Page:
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NM agency revises proposed pot limits

Cultivation assistants Celestino Flores and Nathaniel Smith work in a grow house on the 14-acre Ultra Health campus in Bernalillo. (Adria Malcolm/For the Journal)

Copyright © 2021 Albuquerque Journal

SANTA FE – A New Mexico agency tasked with setting up the state’s new recreational cannabis industry has revised proposed producer licensing rules – and unveiled some new ones – after a public hearing last month.

The changes put forth this week include increasing the number of weed plants licensed cannabis producers can grow – from a maximum of 4,500 mature plants under a previous proposal to a maximum of 8,000 such plants under the revised rules.

In addition, large-scale producers would face the same-per-plant fees as smaller producers, in contrast to the previous version that featured higher fees for bigger producers.

Plant count limits have been a controversial component of New Mexico’s medical cannabis program, with the current limit for licensed producers set at 1,750 plants, and critics had said the previous proposed limits could have caused widespread shortages.

Indy White, the director of sales for PurLife, which has eight medical cannabis dispensaries around New Mexico and plans to expand into the recreational cannabis industry, described the higher plant limits as more reasonable.

“With that number of plants, there’s a lot more variety in how you can cultivate,” said White, adding many cannabis producers currently focus on large plants that take longer to grow and can be more vulnerable to pests.

Meanwhile, Duke Rodriguez, CEO and president of Ultra Health Inc., said industry executives were finding “greater agreement” with state officials on cannabis production issues, but said ramping up production to higher levels will be challenging.

The proposed rules are based in part on a market study on demand for cannabis in three other states that have already legalized recreational marijuana – Colorado, Washington and Vermont – along with a survey of more than 1,000 New Mexico residents.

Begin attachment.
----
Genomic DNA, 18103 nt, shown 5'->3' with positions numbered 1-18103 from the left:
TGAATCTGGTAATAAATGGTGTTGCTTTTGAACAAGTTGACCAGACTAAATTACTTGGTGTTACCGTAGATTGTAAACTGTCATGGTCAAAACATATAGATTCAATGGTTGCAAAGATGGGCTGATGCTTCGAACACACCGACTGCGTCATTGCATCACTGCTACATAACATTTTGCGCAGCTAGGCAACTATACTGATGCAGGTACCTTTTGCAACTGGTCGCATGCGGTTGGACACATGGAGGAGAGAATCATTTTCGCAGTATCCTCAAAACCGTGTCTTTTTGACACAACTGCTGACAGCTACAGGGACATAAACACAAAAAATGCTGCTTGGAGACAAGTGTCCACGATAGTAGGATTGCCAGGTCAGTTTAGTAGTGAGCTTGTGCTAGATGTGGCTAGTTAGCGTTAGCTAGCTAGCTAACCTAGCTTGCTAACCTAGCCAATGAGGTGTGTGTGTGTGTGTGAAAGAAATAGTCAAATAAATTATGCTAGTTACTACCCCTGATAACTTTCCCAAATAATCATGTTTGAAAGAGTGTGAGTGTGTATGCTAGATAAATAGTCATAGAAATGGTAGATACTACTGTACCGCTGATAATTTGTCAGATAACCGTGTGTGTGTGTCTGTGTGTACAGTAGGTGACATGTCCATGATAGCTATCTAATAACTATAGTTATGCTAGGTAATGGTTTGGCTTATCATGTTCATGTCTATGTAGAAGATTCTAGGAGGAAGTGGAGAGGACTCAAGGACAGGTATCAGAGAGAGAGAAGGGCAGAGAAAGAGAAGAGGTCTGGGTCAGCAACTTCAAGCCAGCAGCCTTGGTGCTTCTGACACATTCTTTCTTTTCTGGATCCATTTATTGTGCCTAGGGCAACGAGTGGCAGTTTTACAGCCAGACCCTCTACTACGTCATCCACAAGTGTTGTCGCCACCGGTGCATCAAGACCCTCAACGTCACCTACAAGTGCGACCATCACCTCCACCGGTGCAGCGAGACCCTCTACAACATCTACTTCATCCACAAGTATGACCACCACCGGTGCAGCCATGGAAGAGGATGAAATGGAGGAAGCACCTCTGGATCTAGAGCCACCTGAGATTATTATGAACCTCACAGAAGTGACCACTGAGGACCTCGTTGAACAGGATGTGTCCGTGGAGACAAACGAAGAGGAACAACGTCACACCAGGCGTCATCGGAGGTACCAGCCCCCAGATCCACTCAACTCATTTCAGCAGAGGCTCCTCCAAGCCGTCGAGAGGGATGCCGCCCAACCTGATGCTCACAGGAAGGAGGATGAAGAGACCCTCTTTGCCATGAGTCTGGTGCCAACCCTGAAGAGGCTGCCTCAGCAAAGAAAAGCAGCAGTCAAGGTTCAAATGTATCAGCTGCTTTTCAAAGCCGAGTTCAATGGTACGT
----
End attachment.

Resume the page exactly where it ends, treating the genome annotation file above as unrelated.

Of those surveyed, more than 20% said they had used cannabis in the last month.

Based on the market study and the survey, a report conducted by Massachusetts-based Cannabis Public Policy Consulting said between 2,007 to 3,756 plants per producer for each harvest cycle will be required to meet New Mexico cannabis demand during the first year of legalization.

New Mexico became the 17th state to legalize recreational cannabis for adult users when a new law allowing for possession of up to 2 ounces of cannabis – or equivalent amounts of cannabis extract – took effect June 29. Personal production of no more than six mature plants per adult is also now permitted.

However, the deadline for beginning commercial sales is not until April 1, 2022, to give state officials time to craft the rules that will govern the cannabis industry.

The Cannabis Control Division will begin accepting applications for cannabis production licenses on Sept. 1 and the revised rules proposed by the agency this week also lay out new details for that process.

That includes a proposed requirement that producers seeking licenses include in their application a “social and economic equity plan” aimed at encouraging racial, gender and age diversity within the cannabis industry workforce.

New Mexico’s cannabis legalization law was approved by state lawmakers during a March special session that was called by Gov. Michelle Lujan Grisham after previous proposals stalled during this year’s 60-day legislative session.

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